Goodbye, selling. Hello, connecting!
You’re at a cocktail party, standing at the cheese platter. A guy approaches you, and by way of introducing himself, shouts “Harvard Business School, class of ’2005! MBA from Vanderbilt! Corner office and company car at age 33!”
Would you want to talk to this guy? Uh, probably not. Yet this is generally how most presentations, ads, and job interviews proceed: Somebody shouts their selling points. Telling, rather than asking. Selling, rather than connecting.
Today, life is one big cocktail party. Your success depends on your ability to become a brilliant conversationalist. It’s not enough to merely get noticed: We have to go further, engaging people to connect with us. That’s the key to meeting them, befriending them, teaching them, persuading them, leading them, and inspiring them.
Soliloquies don’t earn attention. Conversations do.
The smartest people and companies don’t just talk to us: They inspire and advocate and challenge and move us. They get under our skin and into our conversations. They’re unafraid to ask questions—and along the way, to change the way we think. They earn our business, as well as our trust and our word-of-mouth. This shift from selling to connecting is emerging as an Achilles heel for many authority figures: A conversation is shared power. But monologues don’t work. The most popular brands understand that first and foremost, their role is to connect. In order to do so, they must attract and engage people into a conversation.
People now resent being told what to buy, read, and think, which is why old-school media are so rapidly losing currency. Newspapers, encyclopedias, network TV stations, politicians, and Fortune 500 companies are slowly coming to terms with the unpleasant reality that they must stop asking, “What do we want to say?” but rather, “What do our customers want to hear?”
So how can you start conversations, whether you’re a person or a brand? Five key points:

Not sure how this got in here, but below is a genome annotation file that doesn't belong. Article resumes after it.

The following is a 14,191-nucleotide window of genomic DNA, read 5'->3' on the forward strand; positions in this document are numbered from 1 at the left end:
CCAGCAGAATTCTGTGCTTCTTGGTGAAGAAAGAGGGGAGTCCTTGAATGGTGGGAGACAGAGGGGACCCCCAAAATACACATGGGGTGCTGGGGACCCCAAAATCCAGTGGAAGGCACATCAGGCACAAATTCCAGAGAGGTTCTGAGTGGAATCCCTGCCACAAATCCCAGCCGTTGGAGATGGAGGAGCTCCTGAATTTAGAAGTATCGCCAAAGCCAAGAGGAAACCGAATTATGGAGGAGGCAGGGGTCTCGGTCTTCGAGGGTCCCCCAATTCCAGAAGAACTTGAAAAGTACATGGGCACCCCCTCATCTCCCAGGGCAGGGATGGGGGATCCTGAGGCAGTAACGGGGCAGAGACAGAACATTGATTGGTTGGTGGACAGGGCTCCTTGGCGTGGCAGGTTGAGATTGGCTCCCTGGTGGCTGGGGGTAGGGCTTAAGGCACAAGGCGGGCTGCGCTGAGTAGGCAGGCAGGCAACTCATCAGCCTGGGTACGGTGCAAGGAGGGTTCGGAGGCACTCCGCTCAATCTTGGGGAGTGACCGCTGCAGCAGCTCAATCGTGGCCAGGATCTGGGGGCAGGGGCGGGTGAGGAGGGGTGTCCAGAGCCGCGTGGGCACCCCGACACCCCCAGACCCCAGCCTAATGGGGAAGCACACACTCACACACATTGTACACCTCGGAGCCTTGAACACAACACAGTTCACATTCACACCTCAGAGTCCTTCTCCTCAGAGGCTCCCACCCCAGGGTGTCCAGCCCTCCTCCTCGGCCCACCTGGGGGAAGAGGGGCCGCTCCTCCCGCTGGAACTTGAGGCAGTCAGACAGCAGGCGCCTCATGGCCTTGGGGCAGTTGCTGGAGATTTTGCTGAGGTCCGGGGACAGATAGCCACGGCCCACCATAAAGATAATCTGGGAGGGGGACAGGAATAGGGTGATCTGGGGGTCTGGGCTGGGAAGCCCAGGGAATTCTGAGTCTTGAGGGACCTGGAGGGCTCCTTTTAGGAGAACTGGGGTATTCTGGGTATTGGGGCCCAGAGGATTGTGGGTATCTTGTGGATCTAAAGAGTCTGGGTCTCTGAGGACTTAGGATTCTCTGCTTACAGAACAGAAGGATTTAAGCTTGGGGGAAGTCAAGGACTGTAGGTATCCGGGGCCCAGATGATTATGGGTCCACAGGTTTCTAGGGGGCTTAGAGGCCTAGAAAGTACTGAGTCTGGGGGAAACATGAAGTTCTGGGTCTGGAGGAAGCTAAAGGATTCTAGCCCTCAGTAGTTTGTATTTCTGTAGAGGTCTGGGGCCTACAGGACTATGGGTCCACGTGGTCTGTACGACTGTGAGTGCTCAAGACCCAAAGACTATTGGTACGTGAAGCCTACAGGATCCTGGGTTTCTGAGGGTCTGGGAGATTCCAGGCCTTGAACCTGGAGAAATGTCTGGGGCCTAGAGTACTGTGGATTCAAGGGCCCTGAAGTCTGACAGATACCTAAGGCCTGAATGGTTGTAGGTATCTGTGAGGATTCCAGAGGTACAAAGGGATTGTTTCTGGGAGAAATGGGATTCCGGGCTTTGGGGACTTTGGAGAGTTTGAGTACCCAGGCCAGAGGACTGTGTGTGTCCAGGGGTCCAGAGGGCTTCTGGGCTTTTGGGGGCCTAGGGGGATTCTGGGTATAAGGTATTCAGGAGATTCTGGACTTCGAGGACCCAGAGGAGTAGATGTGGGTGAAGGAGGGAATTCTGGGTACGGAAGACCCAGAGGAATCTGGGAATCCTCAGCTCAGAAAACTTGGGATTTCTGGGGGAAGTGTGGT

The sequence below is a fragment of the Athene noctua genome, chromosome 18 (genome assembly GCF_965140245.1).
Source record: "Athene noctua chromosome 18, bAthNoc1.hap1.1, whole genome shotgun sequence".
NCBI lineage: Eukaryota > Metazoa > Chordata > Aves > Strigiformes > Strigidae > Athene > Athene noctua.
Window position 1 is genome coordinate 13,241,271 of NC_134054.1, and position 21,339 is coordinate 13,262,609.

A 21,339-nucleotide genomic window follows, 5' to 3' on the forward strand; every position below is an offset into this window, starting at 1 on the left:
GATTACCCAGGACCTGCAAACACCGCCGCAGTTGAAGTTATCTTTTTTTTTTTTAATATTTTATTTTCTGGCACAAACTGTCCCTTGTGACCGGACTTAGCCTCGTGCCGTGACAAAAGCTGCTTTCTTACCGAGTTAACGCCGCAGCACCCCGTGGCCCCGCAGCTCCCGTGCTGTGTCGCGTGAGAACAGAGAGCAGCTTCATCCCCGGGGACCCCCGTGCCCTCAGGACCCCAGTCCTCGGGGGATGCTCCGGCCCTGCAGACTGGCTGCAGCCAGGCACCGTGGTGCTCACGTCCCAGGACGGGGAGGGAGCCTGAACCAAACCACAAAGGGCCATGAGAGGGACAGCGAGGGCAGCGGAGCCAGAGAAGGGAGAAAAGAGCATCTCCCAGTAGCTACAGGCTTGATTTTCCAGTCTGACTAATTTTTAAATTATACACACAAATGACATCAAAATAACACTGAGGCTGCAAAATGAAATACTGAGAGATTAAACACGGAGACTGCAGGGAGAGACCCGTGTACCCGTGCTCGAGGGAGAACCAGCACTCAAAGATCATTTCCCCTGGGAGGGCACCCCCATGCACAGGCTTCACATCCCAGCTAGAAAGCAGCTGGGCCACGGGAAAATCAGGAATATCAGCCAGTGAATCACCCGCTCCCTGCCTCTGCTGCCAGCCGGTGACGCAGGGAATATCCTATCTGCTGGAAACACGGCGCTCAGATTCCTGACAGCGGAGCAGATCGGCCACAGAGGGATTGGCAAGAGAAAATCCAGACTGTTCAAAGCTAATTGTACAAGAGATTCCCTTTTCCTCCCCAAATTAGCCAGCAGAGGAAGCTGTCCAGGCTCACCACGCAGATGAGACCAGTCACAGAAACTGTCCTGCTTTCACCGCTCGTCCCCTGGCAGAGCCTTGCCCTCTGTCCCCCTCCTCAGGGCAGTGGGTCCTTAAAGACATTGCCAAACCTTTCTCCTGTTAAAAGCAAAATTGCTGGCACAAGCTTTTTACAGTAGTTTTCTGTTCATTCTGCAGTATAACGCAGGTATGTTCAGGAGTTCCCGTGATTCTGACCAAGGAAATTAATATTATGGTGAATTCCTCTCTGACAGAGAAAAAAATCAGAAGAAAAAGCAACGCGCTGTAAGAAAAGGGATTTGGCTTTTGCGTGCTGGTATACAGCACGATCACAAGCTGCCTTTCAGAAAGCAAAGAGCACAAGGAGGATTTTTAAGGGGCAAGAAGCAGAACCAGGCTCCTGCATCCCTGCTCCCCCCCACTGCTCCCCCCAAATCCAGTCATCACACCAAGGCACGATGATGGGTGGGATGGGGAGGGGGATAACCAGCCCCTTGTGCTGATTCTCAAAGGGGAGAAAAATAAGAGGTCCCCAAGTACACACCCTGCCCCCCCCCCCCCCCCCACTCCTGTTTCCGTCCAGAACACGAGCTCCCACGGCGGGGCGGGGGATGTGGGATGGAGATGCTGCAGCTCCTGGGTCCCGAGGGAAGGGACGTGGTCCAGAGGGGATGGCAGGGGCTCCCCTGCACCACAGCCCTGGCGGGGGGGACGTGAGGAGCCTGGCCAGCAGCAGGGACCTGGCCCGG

1) Ask questions. Seems obvious, but alas, listening is all too rare. Job applicants, for instance, almost always spend more time thinking through their talking points than asking smart questions. Yet it’s your questions, rather than your recitation of your resumé, that will impress an interviewer.
2) Understand your audience’s true motivations. Artfully steer the discussion to your audience’s true concerns. For instance, if you’re a brand manager, in order to show a consumer how your product fits into her life, you need to know what keeps her awake at night.
3) Smile. Make it as easy as possible for others to talk to you. A friendly approach can overcome their self-consciousness or indifference. Whether your smile is literal or metaphoric, you have to make people want to interact with you.
4) Let go of (some) control. Sometimes, the hardest part of engaging in a conversation is letting down your guard. Be prepared to reveal aspects of your true personality.
5) Google the crap out of anyone you need to connect with. Chemistry comes from finding points of connection: The more you know about someone, the more likely you are to find those points. I’m not suggesting you get all stalker on them. But knowing where someone went to school, what their interests are, and how they convey themselves online—it can’t hurt.
Now you’re ready for the cocktail party of life. Just remember your breath mints.The Rules of Engagement by Harrison Barnes